September 27, 2013

Michigan woman fights medical marijuana custody decision

A woman who lost custody of her daughter two years after being named a medical marijuana caregiver in Michigan says she will fight for her parental rights. She joined a number of families and medical marijuana advocates at a rally outside of a Michigan Department of Human Services building, seeking answers as to why the state decided to revoke child custody from state-licensed caregivers.

The mother says workers with Michigan Child Protective Services removed her six-year-old daughter from her care due to potential safety issues, citing concerns that the family’s cannabis could attract violent crime. The workers cited a 2010 case in which a young girl was allegedly killed after a break-in at her home, where her parents kept a store of marijuana. The woman became a licensed medical marijuana caregiver in 2011 in order to help care for her husband, who suffers from severe seizures due to epilepsy.

The woman claims that CPS employees demanded access to her cannabis plants, which were legal for her to own due to her licensed status. She told the workers that allowing them access to the plants would put her at risk for felony charges. She explained that she could be penalized with prison time for distributing cannabis to a party not licensed as a medical marijuana patient or caregiver under Michigan law. The workers reportedly told the woman they would request a court order allowing them access to the home, but later decided to petition for the suspension of the woman’s child custody and parental rights.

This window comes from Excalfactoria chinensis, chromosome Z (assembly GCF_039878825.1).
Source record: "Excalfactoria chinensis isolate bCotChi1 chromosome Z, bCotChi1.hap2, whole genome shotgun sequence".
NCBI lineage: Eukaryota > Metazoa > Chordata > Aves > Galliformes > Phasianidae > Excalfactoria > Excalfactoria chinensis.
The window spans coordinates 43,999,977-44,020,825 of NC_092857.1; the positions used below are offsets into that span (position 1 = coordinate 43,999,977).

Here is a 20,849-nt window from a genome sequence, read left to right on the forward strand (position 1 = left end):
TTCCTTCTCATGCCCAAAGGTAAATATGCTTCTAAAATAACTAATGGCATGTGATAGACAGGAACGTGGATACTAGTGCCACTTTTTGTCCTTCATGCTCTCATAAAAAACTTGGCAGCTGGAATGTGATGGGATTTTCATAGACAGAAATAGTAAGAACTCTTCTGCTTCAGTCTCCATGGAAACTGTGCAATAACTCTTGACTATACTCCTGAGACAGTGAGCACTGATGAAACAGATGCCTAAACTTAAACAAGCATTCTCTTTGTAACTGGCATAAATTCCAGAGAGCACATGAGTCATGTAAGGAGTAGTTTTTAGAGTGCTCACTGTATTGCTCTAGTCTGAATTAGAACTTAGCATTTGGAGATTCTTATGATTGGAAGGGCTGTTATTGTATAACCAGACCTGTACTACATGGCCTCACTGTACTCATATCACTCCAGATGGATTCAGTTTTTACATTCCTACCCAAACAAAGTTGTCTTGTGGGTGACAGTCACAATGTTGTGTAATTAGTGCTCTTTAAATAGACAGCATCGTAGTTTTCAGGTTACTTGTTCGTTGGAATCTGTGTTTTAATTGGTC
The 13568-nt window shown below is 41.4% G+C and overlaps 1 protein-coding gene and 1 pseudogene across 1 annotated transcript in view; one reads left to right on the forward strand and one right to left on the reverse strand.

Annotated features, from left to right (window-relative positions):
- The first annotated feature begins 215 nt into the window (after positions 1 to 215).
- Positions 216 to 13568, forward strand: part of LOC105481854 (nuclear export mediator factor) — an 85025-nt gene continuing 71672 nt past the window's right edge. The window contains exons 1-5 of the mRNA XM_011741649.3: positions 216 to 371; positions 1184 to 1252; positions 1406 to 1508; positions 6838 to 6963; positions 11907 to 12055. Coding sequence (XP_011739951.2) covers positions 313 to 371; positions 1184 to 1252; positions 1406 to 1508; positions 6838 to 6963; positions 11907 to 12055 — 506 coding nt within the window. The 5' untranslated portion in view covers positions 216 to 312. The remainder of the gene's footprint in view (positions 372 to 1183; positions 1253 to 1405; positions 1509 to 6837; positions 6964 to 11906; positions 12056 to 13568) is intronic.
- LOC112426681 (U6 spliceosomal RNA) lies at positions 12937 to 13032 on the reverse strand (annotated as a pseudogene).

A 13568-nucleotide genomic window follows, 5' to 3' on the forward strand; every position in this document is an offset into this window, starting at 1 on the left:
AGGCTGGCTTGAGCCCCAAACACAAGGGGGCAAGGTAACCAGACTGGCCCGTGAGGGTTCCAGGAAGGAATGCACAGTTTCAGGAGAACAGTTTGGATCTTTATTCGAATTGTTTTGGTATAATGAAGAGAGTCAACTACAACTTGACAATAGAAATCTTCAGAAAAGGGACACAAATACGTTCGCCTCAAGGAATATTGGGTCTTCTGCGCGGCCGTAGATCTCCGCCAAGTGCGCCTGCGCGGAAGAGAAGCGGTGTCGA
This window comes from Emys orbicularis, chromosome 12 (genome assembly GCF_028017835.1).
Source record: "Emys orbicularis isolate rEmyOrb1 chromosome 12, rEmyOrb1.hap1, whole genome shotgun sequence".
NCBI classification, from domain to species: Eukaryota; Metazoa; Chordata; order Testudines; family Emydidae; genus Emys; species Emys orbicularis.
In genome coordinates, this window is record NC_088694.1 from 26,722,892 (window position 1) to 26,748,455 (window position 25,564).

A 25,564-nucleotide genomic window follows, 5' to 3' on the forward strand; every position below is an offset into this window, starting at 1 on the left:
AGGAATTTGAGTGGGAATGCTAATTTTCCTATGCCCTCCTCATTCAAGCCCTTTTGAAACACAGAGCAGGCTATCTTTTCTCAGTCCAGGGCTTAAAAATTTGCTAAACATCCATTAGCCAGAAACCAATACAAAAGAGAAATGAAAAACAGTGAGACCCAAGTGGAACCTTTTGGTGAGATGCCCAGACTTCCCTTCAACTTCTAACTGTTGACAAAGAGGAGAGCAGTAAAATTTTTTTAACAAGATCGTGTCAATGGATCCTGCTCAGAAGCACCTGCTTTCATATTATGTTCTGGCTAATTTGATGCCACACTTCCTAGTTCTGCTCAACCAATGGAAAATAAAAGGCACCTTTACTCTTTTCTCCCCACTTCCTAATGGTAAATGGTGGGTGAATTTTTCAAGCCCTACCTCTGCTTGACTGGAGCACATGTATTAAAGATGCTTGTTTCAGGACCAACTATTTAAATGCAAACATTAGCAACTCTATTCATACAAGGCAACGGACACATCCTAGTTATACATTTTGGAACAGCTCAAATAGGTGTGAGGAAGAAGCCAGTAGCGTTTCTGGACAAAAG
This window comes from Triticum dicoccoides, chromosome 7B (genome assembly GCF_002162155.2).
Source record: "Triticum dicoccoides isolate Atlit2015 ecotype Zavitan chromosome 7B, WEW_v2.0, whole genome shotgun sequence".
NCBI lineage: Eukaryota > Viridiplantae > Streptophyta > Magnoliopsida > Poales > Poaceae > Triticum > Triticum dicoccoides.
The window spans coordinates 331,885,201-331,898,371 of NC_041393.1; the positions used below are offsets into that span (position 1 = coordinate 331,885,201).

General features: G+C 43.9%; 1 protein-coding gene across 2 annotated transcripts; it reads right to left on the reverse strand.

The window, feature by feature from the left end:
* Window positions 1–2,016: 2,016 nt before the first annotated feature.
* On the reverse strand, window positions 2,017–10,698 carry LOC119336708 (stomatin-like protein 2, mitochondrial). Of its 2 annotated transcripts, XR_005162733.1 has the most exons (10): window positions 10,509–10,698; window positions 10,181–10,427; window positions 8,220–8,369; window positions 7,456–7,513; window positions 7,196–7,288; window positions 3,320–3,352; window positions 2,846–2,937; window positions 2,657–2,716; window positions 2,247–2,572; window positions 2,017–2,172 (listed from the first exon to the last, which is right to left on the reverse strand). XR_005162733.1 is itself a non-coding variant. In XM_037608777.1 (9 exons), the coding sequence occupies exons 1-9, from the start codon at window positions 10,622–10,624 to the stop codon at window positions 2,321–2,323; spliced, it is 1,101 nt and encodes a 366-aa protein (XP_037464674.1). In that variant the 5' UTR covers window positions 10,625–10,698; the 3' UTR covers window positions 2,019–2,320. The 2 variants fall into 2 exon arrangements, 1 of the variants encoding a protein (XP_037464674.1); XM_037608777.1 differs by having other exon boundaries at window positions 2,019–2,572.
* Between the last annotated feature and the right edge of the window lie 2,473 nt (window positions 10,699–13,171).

Around 150 people appeared at the rally outside of the Human Services building. Among the attendants was the founder of Michigan Moms United, who decried CPS officials for repeatedly ignoring the protections guaranteed to parents in Michigan’s Medical Marijuana Act.

Representatives with CPS could not comment on the case for privacy reasons, but emphasized that the agency considers all aspects of a child’s environment when choosing to remove him or her. They also stated that all substances, including alcohol and legal prescription drugs, can influence a CPS decision.

Source: MLive, “Lansing marijuana caregiver fights to get back daughter Baby Bree after child protective services removal” Jay Scott Smith, Sep. 18, 2013